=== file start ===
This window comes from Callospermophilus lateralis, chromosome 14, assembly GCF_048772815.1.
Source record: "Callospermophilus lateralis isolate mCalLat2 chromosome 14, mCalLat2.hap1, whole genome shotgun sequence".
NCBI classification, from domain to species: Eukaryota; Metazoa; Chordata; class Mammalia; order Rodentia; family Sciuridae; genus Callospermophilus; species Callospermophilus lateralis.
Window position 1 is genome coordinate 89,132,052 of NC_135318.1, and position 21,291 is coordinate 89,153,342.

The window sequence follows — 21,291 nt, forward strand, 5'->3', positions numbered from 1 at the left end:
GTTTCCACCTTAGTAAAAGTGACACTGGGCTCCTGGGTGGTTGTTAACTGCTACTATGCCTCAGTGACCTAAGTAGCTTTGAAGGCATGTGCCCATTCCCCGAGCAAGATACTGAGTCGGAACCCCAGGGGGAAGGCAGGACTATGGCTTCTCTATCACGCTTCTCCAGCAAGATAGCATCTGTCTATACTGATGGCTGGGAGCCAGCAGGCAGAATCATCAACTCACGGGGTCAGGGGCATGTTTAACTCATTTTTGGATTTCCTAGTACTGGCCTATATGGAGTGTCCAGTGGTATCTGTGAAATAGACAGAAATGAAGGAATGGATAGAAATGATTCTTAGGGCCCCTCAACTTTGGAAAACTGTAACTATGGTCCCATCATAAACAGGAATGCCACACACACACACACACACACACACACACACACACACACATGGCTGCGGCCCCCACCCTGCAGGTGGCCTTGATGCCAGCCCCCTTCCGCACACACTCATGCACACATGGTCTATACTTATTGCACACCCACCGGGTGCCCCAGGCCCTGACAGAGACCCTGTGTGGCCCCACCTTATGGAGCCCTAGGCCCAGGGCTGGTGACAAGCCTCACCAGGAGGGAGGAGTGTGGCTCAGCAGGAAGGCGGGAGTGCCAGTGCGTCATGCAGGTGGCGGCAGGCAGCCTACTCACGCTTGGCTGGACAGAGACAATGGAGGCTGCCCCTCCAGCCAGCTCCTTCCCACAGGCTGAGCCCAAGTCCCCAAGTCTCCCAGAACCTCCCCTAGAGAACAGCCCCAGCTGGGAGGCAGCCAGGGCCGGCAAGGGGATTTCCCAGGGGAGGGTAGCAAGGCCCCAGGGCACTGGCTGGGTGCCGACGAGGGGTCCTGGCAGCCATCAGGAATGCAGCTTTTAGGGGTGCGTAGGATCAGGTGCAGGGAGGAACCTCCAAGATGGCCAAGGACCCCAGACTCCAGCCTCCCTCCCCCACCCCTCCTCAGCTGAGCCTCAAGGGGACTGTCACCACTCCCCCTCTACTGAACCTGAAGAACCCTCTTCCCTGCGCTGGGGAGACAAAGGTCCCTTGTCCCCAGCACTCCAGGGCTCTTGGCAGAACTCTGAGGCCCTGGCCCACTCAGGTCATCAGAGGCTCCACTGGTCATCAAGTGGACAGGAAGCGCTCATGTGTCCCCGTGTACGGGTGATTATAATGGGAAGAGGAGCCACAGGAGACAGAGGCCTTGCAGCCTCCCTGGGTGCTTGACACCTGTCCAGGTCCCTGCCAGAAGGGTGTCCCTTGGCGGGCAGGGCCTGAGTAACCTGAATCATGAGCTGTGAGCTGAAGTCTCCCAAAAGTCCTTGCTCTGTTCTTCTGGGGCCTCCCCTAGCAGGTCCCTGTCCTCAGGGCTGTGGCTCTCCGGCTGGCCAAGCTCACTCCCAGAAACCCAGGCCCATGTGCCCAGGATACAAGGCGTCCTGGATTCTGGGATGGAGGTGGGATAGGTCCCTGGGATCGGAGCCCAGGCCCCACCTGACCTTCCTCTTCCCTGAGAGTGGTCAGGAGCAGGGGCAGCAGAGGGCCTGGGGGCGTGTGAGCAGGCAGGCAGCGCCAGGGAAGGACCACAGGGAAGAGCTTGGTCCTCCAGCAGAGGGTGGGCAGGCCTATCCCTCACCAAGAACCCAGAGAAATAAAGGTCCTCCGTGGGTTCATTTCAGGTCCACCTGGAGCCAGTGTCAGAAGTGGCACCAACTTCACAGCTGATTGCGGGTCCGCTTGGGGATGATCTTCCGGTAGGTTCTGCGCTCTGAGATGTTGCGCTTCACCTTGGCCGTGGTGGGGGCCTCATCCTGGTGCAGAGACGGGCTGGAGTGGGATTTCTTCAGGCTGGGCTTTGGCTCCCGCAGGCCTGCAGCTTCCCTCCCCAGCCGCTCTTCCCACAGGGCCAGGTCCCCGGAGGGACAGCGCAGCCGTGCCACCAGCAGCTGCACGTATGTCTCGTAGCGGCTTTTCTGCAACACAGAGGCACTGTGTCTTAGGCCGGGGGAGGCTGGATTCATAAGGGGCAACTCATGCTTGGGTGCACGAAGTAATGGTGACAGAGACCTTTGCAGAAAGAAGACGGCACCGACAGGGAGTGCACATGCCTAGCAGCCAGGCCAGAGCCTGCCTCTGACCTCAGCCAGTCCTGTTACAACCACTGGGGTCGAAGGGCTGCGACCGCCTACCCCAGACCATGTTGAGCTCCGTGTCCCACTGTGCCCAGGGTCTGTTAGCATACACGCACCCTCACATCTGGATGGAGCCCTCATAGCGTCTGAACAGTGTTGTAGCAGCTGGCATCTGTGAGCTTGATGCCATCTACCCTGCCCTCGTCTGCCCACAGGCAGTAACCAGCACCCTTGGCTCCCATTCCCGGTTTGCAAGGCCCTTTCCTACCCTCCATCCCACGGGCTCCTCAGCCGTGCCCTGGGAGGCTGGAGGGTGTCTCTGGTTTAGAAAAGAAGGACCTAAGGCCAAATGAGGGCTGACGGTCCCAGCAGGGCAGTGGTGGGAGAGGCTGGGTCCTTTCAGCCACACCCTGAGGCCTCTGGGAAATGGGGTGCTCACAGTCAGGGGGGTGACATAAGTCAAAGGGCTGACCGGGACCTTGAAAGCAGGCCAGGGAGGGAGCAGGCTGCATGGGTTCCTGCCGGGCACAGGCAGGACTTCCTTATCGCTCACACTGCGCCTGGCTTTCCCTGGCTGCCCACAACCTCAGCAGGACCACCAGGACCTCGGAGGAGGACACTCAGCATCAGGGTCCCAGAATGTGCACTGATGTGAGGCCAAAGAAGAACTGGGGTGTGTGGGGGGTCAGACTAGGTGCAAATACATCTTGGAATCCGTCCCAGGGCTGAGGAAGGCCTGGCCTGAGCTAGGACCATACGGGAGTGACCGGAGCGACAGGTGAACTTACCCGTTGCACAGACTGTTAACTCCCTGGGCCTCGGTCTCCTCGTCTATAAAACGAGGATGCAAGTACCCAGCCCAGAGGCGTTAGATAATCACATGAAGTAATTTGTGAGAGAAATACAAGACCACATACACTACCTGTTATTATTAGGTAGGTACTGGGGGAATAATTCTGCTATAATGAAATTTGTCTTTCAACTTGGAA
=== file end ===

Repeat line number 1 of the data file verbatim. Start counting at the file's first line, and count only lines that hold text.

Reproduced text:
This window comes from Callospermophilus lateralis, chromosome 14, assembly GCF_048772815.1.